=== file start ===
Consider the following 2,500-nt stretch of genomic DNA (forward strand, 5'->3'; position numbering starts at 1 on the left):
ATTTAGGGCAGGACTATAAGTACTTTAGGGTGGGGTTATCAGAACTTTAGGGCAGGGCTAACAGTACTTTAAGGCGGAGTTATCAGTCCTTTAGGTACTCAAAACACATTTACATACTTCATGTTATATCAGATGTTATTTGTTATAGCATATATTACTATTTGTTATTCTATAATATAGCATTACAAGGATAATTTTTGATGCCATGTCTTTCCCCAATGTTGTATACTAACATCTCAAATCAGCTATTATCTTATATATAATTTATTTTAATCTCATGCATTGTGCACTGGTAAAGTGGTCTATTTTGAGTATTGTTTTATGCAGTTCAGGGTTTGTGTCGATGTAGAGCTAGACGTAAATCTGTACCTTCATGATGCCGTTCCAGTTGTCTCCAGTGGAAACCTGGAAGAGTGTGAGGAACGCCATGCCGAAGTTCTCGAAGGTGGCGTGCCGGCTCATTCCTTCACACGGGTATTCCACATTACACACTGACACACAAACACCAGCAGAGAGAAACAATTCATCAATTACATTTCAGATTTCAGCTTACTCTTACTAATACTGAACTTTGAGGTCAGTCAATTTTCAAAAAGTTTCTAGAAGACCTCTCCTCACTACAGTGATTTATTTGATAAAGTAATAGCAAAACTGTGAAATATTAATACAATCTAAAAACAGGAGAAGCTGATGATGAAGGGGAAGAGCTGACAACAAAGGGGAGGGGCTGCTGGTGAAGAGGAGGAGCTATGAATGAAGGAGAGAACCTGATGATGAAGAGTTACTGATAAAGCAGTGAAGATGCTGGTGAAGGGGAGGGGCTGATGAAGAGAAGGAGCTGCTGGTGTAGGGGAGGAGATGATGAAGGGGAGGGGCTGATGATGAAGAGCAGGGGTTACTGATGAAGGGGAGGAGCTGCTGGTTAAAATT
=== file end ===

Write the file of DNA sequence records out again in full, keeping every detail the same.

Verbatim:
Consider the following 2,500-nt stretch of genomic DNA (forward strand, 5'->3'; position numbering starts at 1 on the left):
ATTTAGGGCAGGACTATAAGTACTTTAGGGTGGGGTTATCAGAACTTTAGGGCAGGGCTAACAGTACTTTAAGGCGGAGTTATCAGTCCTTTAGGTACTCAAAACACATTTACATACTTCATGTTATATCAGATGTTATTTGTTATAGCATATATTACTATTTGTTATTCTATAATATAGCATTACAAGGATAATTTTTGATGCCATGTCTTTCCCCAATGTTGTATACTAACATCTCAAATCAGCTATTATCTTATATATAATTTATTTTAATCTCATGCATTGTGCACTGGTAAAGTGGTCTATTTTGAGTATTGTTTTATGCAGTTCAGGGTTTGTGTCGATGTAGAGCTAGACGTAAATCTGTACCTTCATGATGCCGTTCCAGTTGTCTCCAGTGGAAACCTGGAAGAGTGTGAGGAACGCCATGCCGAAGTTCTCGAAGGTGGCGTGCCGGCTCATTCCTTCACACGGGTATTCCACATTACACACTGACACACAAACACCAGCAGAGAGAAACAATTCATCAATTACATTTCAGATTTCAGCTTACTCTTACTAATACTGAACTTTGAGGTCAGTCAATTTTCAAAAAGTTTCTAGAAGACCTCTCCTCACTACAGTGATTTATTTGATAAAGTAATAGCAAAACTGTGAAATATTAATACAATCTAAAAACAGGAGAAGCTGATGATGAAGGGGAAGAGCTGACAACAAAGGGGAGGGGCTGCTGGTGAAGAGGAGGAGCTATGAATGAAGGAGAGAACCTGATGATGAAGAGTTACTGATAAAGCAGTGAAGATGCTGGTGAAGGGGAGGGGCTGATGAAGAGAAGGAGCTGCTGGTGTAGGGGAGGAGATGATGAAGGGGAGGGGCTGATGATGAAGAGCAGGGGTTACTGATGAAGGGGAGGAGCTGCTGGTTAAAATT